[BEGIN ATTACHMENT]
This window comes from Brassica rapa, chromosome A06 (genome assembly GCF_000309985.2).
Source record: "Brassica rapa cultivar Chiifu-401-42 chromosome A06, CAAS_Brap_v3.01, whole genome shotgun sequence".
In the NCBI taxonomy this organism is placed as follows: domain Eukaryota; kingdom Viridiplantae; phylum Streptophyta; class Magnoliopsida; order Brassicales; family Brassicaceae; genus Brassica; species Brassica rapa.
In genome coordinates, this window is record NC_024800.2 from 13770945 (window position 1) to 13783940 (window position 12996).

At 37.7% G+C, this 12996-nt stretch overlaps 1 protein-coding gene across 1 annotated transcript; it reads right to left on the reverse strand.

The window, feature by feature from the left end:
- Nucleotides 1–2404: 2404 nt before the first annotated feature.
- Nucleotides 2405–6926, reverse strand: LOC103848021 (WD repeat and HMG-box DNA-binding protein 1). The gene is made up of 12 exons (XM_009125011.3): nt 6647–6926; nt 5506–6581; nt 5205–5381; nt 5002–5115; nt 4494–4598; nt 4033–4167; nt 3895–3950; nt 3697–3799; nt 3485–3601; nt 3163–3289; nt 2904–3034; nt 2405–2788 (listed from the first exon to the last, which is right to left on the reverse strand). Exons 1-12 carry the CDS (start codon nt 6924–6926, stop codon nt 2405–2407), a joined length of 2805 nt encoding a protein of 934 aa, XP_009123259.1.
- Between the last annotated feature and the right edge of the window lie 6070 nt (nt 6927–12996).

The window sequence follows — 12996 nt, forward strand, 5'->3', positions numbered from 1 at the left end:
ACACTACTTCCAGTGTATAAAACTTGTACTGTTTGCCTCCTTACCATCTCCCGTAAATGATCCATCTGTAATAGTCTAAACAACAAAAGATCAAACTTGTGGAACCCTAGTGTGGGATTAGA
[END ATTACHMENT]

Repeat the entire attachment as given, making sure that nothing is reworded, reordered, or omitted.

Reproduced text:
This window comes from Brassica rapa, chromosome A06 (genome assembly GCF_000309985.2).
Source record: "Brassica rapa cultivar Chiifu-401-42 chromosome A06, CAAS_Brap_v3.01, whole genome shotgun sequence".
In the NCBI taxonomy this organism is placed as follows: domain Eukaryota; kingdom Viridiplantae; phylum Streptophyta; class Magnoliopsida; order Brassicales; family Brassicaceae; genus Brassica; species Brassica rapa.
In genome coordinates, this window is record NC_024800.2 from 13770945 (window position 1) to 13783940 (window position 12996).

At 37.7% G+C, this 12996-nt stretch overlaps 1 protein-coding gene across 1 annotated transcript; it reads right to left on the reverse strand.

The window, feature by feature from the left end:
- Nucleotides 1–2404: 2404 nt before the first annotated feature.
- Nucleotides 2405–6926, reverse strand: LOC103848021 (WD repeat and HMG-box DNA-binding protein 1). The gene is made up of 12 exons (XM_009125011.3): nt 6647–6926; nt 5506–6581; nt 5205–5381; nt 5002–5115; nt 4494–4598; nt 4033–4167; nt 3895–3950; nt 3697–3799; nt 3485–3601; nt 3163–3289; nt 2904–3034; nt 2405–2788 (listed from the first exon to the last, which is right to left on the reverse strand). Exons 1-12 carry the CDS (start codon nt 6924–6926, stop codon nt 2405–2407), a joined length of 2805 nt encoding a protein of 934 aa, XP_009123259.1.
- Between the last annotated feature and the right edge of the window lie 6070 nt (nt 6927–12996).

The window sequence follows — 12996 nt, forward strand, 5'->3', positions numbered from 1 at the left end:
ACACTACTTCCAGTGTATAAAACTTGTACTGTTTGCCTCCTTACCATCTCCCGTAAATGATCCATCTGTAATAGTCTAAACAACAAAAGATCAAACTTGTGGAACCCTAGTGTGGGATTAGA